Consumerism lets us participate in a far vaster world than our household by sharing the brands and designs that function as a language of distinction. It’s one thing to buy a set of designer measuring spoons at Target and feel classy, another altogether to try to make something equally as polished, with the same immediately apprehensible ability to serve as a social signifier. The spoons tell people you have never met just what you are trying to be; the homemade knickknack speaks a private, most likely incomprehensible language. The sphere into which we can project our identity contracts. Enter domestic suffocation.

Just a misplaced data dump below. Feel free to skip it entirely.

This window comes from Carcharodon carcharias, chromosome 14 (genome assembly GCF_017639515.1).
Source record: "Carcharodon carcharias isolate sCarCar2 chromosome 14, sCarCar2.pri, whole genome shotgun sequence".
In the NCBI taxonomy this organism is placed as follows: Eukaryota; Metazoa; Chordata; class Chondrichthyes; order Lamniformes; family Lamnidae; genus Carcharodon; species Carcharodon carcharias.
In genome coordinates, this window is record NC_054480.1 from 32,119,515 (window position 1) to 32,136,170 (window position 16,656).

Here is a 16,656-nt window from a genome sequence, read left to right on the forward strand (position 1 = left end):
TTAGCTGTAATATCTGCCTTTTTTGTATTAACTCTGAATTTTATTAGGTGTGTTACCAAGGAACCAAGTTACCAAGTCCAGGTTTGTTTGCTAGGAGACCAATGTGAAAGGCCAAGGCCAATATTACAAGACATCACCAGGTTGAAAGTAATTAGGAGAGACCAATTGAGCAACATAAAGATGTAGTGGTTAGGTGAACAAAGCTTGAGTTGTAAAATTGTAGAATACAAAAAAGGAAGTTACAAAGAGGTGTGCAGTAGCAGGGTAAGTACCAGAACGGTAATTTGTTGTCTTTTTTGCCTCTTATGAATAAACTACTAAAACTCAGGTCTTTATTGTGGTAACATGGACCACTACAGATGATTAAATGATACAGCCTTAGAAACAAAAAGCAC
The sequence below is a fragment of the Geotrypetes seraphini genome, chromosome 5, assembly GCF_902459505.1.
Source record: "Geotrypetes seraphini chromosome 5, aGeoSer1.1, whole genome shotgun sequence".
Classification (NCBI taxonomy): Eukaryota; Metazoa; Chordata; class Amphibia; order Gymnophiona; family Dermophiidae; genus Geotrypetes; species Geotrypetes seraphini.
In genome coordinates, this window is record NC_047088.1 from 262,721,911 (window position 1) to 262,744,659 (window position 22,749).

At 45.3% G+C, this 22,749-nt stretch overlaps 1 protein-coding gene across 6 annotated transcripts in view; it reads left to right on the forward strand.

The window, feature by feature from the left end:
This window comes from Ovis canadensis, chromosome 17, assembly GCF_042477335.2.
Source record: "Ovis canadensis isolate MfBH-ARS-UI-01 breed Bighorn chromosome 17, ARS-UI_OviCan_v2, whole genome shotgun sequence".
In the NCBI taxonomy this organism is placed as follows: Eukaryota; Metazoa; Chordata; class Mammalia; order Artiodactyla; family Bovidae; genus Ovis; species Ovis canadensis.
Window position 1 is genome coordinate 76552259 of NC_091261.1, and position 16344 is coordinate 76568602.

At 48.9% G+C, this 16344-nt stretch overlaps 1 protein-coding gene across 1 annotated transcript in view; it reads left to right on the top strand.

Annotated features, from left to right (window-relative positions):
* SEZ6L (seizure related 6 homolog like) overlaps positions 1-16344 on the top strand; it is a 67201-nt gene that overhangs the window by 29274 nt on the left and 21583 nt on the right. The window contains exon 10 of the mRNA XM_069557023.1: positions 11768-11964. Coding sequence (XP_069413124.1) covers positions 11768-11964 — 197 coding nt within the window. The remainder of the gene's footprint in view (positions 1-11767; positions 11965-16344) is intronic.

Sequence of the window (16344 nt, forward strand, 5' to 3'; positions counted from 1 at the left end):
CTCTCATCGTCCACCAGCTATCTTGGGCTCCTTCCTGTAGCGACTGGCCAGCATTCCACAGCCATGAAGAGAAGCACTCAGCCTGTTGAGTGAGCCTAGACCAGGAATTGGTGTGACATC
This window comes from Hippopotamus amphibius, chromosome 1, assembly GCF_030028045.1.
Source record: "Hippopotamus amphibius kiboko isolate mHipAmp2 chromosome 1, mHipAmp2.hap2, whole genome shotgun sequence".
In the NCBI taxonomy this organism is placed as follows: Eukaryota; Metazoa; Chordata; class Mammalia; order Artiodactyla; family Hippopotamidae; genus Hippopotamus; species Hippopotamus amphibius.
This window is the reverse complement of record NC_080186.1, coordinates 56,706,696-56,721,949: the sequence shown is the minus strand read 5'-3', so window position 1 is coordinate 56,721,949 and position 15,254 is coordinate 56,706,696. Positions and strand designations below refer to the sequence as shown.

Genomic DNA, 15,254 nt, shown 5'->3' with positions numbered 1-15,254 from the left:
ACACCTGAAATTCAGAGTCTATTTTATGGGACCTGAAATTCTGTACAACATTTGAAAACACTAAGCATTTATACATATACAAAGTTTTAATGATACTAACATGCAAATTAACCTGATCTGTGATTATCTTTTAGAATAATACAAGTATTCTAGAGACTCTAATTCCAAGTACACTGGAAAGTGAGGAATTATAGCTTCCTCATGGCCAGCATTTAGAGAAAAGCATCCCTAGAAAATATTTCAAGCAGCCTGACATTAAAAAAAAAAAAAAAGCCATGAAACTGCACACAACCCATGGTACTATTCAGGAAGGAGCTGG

Much of a modern depression would unfold in the domestic sphere: people driving less, shopping less, and eating in their houses more. They would watch television at home; unemployed parents would watch over their own kids instead of taking them to day care.



There’s no guarantee that this would be transitional—that the isolating retreat from a society grounded in the shared ability to spend won’t totally unhinge us and that a richer vocabulary of selfhood would eventually emerge to supplant brands and hype and gadgets and gear and whatnot. But that’s the wager in praising the sunny side of economic stagnation.